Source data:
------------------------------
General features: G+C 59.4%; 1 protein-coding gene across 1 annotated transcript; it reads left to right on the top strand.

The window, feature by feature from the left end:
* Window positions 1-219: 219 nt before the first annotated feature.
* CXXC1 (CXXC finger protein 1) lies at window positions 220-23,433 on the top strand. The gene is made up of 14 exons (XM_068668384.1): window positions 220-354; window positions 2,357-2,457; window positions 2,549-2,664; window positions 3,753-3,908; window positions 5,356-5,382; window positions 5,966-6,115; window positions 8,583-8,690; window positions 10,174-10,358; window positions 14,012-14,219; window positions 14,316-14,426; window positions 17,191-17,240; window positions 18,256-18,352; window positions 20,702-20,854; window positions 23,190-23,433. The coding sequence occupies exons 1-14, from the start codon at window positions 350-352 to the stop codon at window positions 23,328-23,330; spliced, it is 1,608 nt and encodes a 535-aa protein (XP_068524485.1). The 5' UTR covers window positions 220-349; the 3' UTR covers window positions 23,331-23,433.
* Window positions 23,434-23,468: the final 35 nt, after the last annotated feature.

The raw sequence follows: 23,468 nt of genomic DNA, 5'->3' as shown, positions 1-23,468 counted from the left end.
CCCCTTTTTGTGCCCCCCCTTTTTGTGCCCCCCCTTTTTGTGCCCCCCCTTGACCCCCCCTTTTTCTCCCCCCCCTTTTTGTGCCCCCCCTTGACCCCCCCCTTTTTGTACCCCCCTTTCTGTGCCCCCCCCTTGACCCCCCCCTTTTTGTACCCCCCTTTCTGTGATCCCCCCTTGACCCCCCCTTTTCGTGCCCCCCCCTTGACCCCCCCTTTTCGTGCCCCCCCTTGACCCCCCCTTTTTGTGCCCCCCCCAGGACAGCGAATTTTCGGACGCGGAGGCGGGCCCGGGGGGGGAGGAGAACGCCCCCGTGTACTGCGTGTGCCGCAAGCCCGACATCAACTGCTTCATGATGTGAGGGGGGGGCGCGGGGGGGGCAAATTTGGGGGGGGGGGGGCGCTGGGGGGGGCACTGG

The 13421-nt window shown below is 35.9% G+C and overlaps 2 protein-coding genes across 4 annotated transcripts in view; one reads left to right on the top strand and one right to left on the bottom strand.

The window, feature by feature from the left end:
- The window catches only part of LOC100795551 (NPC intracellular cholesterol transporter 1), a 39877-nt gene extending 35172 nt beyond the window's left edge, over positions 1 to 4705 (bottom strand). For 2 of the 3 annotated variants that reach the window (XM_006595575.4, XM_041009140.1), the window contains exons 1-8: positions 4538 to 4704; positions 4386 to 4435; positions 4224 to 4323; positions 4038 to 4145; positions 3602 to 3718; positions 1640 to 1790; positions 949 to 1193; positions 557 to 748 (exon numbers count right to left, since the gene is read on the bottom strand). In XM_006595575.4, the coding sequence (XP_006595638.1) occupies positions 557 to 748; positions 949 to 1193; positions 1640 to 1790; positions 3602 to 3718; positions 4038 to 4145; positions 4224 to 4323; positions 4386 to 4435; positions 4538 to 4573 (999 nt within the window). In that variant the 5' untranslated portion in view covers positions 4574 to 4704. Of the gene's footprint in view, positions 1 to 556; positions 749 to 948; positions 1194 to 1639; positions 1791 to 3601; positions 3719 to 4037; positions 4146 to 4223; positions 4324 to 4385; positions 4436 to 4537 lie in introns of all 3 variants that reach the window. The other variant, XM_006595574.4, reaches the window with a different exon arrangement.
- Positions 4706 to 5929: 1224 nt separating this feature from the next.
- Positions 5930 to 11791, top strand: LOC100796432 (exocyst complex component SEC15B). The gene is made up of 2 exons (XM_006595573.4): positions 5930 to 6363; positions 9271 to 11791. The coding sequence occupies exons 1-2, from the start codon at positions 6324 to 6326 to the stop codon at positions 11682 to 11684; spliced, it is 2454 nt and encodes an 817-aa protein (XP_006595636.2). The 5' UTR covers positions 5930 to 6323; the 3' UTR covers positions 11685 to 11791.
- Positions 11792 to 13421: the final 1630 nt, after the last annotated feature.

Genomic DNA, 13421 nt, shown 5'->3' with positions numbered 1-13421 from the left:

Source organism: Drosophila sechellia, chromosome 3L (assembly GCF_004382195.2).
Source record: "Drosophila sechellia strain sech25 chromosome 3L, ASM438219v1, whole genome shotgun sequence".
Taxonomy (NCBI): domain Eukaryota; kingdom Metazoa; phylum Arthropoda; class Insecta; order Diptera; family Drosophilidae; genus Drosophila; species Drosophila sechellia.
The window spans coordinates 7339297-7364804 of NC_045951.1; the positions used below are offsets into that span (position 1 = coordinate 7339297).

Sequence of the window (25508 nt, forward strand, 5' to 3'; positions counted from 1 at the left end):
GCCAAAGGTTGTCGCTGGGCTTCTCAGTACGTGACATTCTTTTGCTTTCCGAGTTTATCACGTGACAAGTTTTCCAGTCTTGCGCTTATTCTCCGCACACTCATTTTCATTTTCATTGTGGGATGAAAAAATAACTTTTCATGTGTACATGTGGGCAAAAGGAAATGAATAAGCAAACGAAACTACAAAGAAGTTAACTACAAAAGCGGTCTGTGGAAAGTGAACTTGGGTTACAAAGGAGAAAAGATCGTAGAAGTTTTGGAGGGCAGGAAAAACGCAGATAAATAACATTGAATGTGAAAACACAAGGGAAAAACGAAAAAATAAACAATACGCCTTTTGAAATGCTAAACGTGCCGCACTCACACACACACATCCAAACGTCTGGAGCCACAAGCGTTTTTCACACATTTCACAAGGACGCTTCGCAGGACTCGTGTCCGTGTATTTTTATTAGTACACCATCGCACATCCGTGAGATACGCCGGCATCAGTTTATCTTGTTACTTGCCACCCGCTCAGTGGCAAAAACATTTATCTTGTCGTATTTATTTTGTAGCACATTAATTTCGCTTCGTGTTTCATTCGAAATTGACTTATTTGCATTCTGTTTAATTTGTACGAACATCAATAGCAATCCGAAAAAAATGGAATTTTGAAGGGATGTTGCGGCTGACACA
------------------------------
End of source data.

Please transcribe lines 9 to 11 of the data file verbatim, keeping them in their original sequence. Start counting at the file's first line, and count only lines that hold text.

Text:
The window, feature by feature from the left end:
- The window catches only part of LOC100795551 (NPC intracellular cholesterol transporter 1), a 39877-nt gene extending 35172 nt beyond the window's left edge, over positions 1 to 4705 (bottom strand). For 2 of the 3 annotated variants that reach the window (XM_006595575.4, XM_041009140.1), the window contains exons 1-8: positions 4538 to 4704; positions 4386 to 4435; positions 4224 to 4323; positions 4038 to 4145; positions 3602 to 3718; positions 1640 to 1790; positions 949 to 1193; positions 557 to 748 (exon numbers count right to left, since the gene is read on the bottom strand). In XM_006595575.4, the coding sequence (XP_006595638.1) occupies positions 557 to 748; positions 949 to 1193; positions 1640 to 1790; positions 3602 to 3718; positions 4038 to 4145; positions 4224 to 4323; positions 4386 to 4435; positions 4538 to 4573 (999 nt within the window). In that variant the 5' untranslated portion in view covers positions 4574 to 4704. Of the gene's footprint in view, positions 1 to 556; positions 749 to 948; positions 1194 to 1639; positions 1791 to 3601; positions 3719 to 4037; positions 4146 to 4223; positions 4324 to 4385; positions 4436 to 4537 lie in introns of all 3 variants that reach the window. The other variant, XM_006595574.4, reaches the window with a different exon arrangement.
- Positions 4706 to 5929: 1224 nt separating this feature from the next.